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Vermont Town Meeting Day liveblog 2024: Get all the latest updates here

Published March 4, 2024 at 9:23 AM EST

Here's what you need to know:

  • Burlington elected Emma Mulvaney-Stanak, who will be its first woman mayor and first openly LGBTQ+ mayor.
  • Vermonters gave Nikki Haley her only state victory in the Republican presidential primary contest, just before she announced she would suspend her campaign. President Joe Biden locked in the state's Democratic primary.
  • Voters rejected school budgets in communities including Mount Abraham Unified School District, South Burlington, Milton and Montpelier, and rejected construction bonds for a Woodstock school and a Richmond town building.
  • Montpelier voted to support "just cause" eviction protections, which would still need to be approved by the Legislature and governor, and re-elected its mayor.

Vermont sees weaker voter turnout, more Republican ballots than in recent years

Posted March 6, 2024 at 3:19 PM EST

More Vermonters voted in the Republican presidential primary on Tuesday than in any election in at least 20 years.

Secretary of State Sarah Copeland Hanzas said overall turnout on Tuesday was on the weak side compared to the last two presidential primaries, when U.S. Sen. Bernie Sanders was on the ballot.

A smiling woman sits at a desk with two computer monitors in front of her.
Pete Hirshfeld
Vermont Public
Vermont Secretary of State Sarah Copeland Hanzas in her office on Wednesday, March 6, 2024.

Interest in the Republican presidential primary, however, was the highest it’s been since at least 2004. And the number of Vermonters who pulled a Republican ballot on Town Meeting Day was nearly double what it was in 2020.

“And so to me that is a confirmation of what we’ve known about Vermont for a long time, which is that Vermonters vote for the person, not the party,” Copeland Hanzas said.

Unofficial results from Tuesday — the final count won’t become official until the heads of Vermont’s three major parties certify the vote next week — show that former South Carolina Gov. Nikki Haley defeated former President Donald Trump by 4 percentage points.

More from Vermont Public: Vermont becomes Nikki Haley's first state Republican presidential primary victory

Haley doesn’t appear to have hit the 50% threshold needed to win all of Vermont’s 17 Republican delegates. Vermont was the lone state to deliver a primary victory for Haley, who announced early Wednesday morning that she was suspending her campaign.

Twenty-eight percent of registered Vermont voters cast ballots on Town Meeting Day, compared to 40% in 2020 and 42% in 2016.

The electorate combined to vote down about a third of all school budget proposals in the state. Copeland Hanzas said the unusually high number of budget failures likely reflects unease among voters.

“The number of school budgets that didn’t pass yesterday really seems to be an indicator that Vermonters are worried about rising property taxes,” she said. “I think it really does press the question of, ‘Should we be having a broader conversation about how we fund schools in Vermont? Is the property tax the fairest way to assess someone’s ability to pay?’ Those are questions that have been batted around for years in the Legislature, and maybe this is going to be the moment where we finally have to dive into some of those big questions.”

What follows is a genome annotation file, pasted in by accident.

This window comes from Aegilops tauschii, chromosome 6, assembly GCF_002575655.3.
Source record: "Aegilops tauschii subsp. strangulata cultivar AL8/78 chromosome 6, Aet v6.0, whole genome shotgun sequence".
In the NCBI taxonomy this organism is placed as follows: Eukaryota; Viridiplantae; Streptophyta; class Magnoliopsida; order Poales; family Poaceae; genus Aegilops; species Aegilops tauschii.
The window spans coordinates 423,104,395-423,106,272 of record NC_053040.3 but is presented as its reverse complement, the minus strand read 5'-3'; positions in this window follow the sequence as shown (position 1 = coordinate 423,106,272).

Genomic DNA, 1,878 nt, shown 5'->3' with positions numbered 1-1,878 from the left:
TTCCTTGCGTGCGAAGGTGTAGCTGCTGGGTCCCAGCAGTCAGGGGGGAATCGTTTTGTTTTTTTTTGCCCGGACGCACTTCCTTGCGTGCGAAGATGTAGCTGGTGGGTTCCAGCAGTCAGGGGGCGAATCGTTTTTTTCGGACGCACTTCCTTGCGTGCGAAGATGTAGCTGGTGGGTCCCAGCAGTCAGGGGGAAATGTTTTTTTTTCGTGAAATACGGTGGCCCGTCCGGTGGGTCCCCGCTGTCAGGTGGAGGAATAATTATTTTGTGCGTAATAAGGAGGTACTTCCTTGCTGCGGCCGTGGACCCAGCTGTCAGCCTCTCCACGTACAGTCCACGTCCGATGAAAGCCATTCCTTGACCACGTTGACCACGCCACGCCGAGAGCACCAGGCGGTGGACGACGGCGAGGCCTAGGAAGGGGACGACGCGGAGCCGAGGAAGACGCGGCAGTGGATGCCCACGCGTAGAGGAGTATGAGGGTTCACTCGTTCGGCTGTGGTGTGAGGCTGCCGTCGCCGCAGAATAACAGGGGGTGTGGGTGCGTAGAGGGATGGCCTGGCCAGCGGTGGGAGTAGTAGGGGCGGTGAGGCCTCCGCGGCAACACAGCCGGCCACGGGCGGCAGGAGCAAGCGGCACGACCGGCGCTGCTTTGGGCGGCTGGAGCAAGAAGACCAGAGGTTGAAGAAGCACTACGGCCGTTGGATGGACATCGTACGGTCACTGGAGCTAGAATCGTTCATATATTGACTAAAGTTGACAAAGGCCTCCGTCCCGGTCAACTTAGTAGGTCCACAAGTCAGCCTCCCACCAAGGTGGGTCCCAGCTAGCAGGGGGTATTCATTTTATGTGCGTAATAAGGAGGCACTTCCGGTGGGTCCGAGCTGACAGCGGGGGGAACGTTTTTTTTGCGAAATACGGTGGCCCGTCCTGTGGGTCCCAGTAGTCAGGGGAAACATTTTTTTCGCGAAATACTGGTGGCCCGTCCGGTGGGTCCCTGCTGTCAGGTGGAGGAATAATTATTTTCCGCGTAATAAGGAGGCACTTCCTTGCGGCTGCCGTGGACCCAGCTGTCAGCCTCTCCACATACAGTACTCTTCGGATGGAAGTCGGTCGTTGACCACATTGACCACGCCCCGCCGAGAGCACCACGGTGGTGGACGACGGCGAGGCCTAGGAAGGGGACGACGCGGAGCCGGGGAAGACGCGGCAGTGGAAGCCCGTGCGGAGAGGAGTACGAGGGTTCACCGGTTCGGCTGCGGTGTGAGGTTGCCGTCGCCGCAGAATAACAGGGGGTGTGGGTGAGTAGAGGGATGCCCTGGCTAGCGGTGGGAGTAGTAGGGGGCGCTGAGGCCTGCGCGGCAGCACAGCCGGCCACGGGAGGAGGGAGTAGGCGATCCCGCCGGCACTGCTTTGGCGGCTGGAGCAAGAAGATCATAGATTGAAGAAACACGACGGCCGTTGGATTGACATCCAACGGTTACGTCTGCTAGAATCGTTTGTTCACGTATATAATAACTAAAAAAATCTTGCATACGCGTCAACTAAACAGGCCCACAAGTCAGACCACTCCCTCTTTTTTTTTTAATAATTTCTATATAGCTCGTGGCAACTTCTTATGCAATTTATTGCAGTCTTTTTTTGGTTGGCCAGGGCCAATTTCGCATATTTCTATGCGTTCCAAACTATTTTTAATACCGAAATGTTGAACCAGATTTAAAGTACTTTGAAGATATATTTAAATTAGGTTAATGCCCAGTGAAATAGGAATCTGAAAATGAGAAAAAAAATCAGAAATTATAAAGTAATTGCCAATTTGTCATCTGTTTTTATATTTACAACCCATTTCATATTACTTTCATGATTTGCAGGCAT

Cavendish and Killington approve cannabis retailers, but Ryegate and Highgate decline

Posted March 6, 2024 at 1:19 PM EST

Several towns asked Vermonters to authorize cannabis retailers Tuesday during annual town meetings.

In Cavendish, voters narrowly approved retailers 182 in support and 168 against through an Australian ballot vote, according to unofficial numbers. Killington voters also approved their cannabis retailers proposal.

However, not all towns were on board. Ryegate did not approve a proposal to allow retailers in town, despite support from some residents.

People sit in rows in wooden chairs.
Owen Carpenter-Zehe
Community News Service
In floor vote, Ryegate voters decided against allowing retail cannabis in the town on Tuesday, March 5.

Paula Doherty recently became a full-time Ryegate resident, and showed support for the failed proposal.

"It's everywhere now, so if Vermont stands to make money on it, I think it should go forward," Doherty said.

A cannabis retailer proposal also failed in Highgate.

This story was produced in collaboration between Vermont Public and the Community News Service. The Community News Service is a student-powered partnership between the University of Vermont’s Reporting & Documentary Storytelling program and community newspapers across Vermont.


Nearly a third of school budgets fail

Posted March 6, 2024 at 12:52 PM EST
People stand in a line looking away from the camera
Kennedy Connors
Community News Service
Nearly 150 people voted in Georgia's town meeting on whether to pay taxes annually or quarterly, as well as the town budget.

A little over 30% of all school budgets were rejected on Tuesday, according to unofficial results compiled by the Vermont Superintendents and School Boards' associations.

Twenty-nine budgets failed out of 93. That's a stunning number of defeats in a state where voters typically approve school budgets by large margins.

For comparison, over the last decade, the worst year for school budgets was in 2014, when 14% of budgets failed on Town Meeting Day.

Proposed preK-12 spending statewide increased by well over $200 million this year, and Vermonters at the ballot box wrestled with whether they could bear the double-digit property tax increases necessary to support their local schools.

Find the full list of defeated budgets here.


Middlesex talks mud season road maintenance, mitigation at town meeting